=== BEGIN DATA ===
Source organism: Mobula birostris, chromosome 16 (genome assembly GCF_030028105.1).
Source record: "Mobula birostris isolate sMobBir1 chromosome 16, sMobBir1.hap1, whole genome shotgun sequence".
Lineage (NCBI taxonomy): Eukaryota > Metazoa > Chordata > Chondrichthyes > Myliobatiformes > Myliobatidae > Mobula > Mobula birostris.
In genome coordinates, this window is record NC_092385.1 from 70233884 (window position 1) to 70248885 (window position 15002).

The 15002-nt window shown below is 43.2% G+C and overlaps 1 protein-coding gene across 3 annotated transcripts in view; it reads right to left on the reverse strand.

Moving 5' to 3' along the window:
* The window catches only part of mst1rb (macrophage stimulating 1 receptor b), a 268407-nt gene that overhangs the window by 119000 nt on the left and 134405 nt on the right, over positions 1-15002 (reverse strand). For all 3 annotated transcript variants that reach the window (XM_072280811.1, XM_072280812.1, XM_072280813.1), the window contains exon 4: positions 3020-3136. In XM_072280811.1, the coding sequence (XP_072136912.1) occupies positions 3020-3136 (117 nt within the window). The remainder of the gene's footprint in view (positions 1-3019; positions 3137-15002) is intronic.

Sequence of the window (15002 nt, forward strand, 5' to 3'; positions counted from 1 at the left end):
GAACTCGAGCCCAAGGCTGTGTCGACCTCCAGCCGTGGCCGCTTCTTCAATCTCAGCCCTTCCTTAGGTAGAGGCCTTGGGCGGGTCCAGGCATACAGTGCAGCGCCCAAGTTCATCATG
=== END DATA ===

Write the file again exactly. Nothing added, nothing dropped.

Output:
Source organism: Mobula birostris, chromosome 16 (genome assembly GCF_030028105.1).
Source record: "Mobula birostris isolate sMobBir1 chromosome 16, sMobBir1.hap1, whole genome shotgun sequence".
Lineage (NCBI taxonomy): Eukaryota > Metazoa > Chordata > Chondrichthyes > Myliobatiformes > Myliobatidae > Mobula > Mobula birostris.
In genome coordinates, this window is record NC_092385.1 from 70233884 (window position 1) to 70248885 (window position 15002).

The 15002-nt window shown below is 43.2% G+C and overlaps 1 protein-coding gene across 3 annotated transcripts in view; it reads right to left on the reverse strand.

Moving 5' to 3' along the window:
* The window catches only part of mst1rb (macrophage stimulating 1 receptor b), a 268407-nt gene that overhangs the window by 119000 nt on the left and 134405 nt on the right, over positions 1-15002 (reverse strand). For all 3 annotated transcript variants that reach the window (XM_072280811.1, XM_072280812.1, XM_072280813.1), the window contains exon 4: positions 3020-3136. In XM_072280811.1, the coding sequence (XP_072136912.1) occupies positions 3020-3136 (117 nt within the window). The remainder of the gene's footprint in view (positions 1-3019; positions 3137-15002) is intronic.

Sequence of the window (15002 nt, forward strand, 5' to 3'; positions counted from 1 at the left end):
GAACTCGAGCCCAAGGCTGTGTCGACCTCCAGCCGTGGCCGCTTCTTCAATCTCAGCCCTTCCTTAGGTAGAGGCCTTGGGCGGGTCCAGGCATACAGTGCAGCGCCCAAGTTCATCATG